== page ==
I've not found anything that works better (for us) than the Saxon method. In fact that was the focus of our math discussion yesterday and my kids all agreed that their solid retention of math facts is because of how Saxon introduces each "family". I've also found that the understanding as to why 8  +4 = 12 is there rather than just rote memorization. I've always found it amazing that with a few easy manipulatives and fact cards the math facts are down solid, every kid, every time.

+1.

I'm quickly becoming a Saxon convert with my younger kids. One is dyslexic and supposedly math facts were something i was told not to expect her to ever be able to memorize by the "expert" diagnosticians. Well. Saxon is proving them very wrong. I let her do everything from stand on her head, to lay under the table with a flashlight while I show her the cards- anything to make it fun, but she's memorizing them, and once she has them she's lightning fast.

My kid who is super strong conceptually is also benefitting from Saxon. He is amazingly good at picking up more advanced concepts, but tbh, his retention sucks, and he absolutely had to have something like Saxon for the reinforcement. But his brain does look at it in a different way. For instance, he'll still be prone to look at 8+8 and say "oh that's 14+2" and I'm like, well however it works as long as the answer is right.! Saxon's method has definitely also helped him with speed, which in turn has helped us be able to go into more advanced concepts on the side outside of Saxon- that keeps him engaged and his brain busy, but Saxon just has some way of worming it's way in there that sticks. 

I also bought TimesTales for him, as that's the way his brain works- stories. I think it would confuse the heck out of my dd, so I don't plan to use it with her,  but he loves memorizing stories and things, so Times Tales has been a good hit for him too. 

One thing I don't do is time them to a limit yet though. It causes too much anxiety. If they want me to time them, I do, but we only use it to compare again their previous time. The timed thing is what turned me off of Saxon for a loooong time, as it's the first homeschool program I bought for my oldest coming out of public school and it was a disaster for where she placed, but came out of a public school system who was very anti- math fact. So to Lori's point, you have to figure out the kid! 

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Seconding the recommendation for Reflex Math by Explore Learning.  The $35/year is steep enough to cause pause for me...But my kids have been wild about it!  Like actually asking for / hoping / wishing Mom would spring for it.  As in, completely self-motivated to jump on, first thing in the morning...  I actually have to say, "OK, I think it's about time to wrap things up for today."  (I should add that DC do not have access to screens or any other video-type game playing on a regular basis, so this could be part of the draw.)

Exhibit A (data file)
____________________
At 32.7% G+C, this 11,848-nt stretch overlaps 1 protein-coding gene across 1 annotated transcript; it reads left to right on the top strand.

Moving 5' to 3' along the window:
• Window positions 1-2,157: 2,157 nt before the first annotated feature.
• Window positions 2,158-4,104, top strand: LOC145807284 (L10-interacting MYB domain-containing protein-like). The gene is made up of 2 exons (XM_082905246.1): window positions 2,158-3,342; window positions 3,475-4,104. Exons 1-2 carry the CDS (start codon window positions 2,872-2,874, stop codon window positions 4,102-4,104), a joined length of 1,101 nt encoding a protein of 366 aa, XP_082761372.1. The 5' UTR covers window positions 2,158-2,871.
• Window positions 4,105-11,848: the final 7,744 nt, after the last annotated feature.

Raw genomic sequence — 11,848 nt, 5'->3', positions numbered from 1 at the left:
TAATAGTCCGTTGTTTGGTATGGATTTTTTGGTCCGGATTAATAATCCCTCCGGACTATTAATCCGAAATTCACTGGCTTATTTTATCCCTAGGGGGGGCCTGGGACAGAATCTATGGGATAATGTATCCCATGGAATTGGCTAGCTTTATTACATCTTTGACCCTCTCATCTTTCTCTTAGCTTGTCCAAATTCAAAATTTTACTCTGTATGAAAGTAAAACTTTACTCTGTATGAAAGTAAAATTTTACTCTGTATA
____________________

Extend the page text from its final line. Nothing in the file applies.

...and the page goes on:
We don't do much (any other?) online learning, but I saw what it did for my older DD, now using for my younger DD and seeing rapid progress.  I love that I can log in as the educator and get a ton of stats / feedback on which fact families she is fluent with.  "Fluency" is defined in this program by answering any given fact in less than 3 seconds.  Of course, my eventual goal is faster than that - rote memorization.  I'm convinced that DD1 built a great fact foundation with this program that is carrying her more easily through higher math today.

I will continue to use a variety of methods (Singapore mental math "strips", manipulatives, Ten Frame, rods, dice, playing card games, various board games, etc.), but, for the time I can allot to math facts each day, Reflex is well worth the cost...and it definitely *gets done* every day, which would, sadly, be more than I could say, if I were directing each math fact myself.  

ETA: Reflex offers a free 30-day trial, so one can see how it works and get a feel for it before making a decision.  They also have good customer service.  Geez, I sound like I'm paid to promote their service (I'm not).  

Edited by vonbon

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I have a really short attention span kiddo who doesn't do well with rote memorization.  Jumping on the bed while doing math drills worked better for addition than what we were using at the time (Math U See...which was great for place value but didn't work for us on helping to memorize math facts).   But eventually even that didn't work (he got really good at addition to tens and doubles but we sort of hit a wall after that...not literally, though he literally did put a hole in our wall once trying to do a trick move on the bed.   LOL).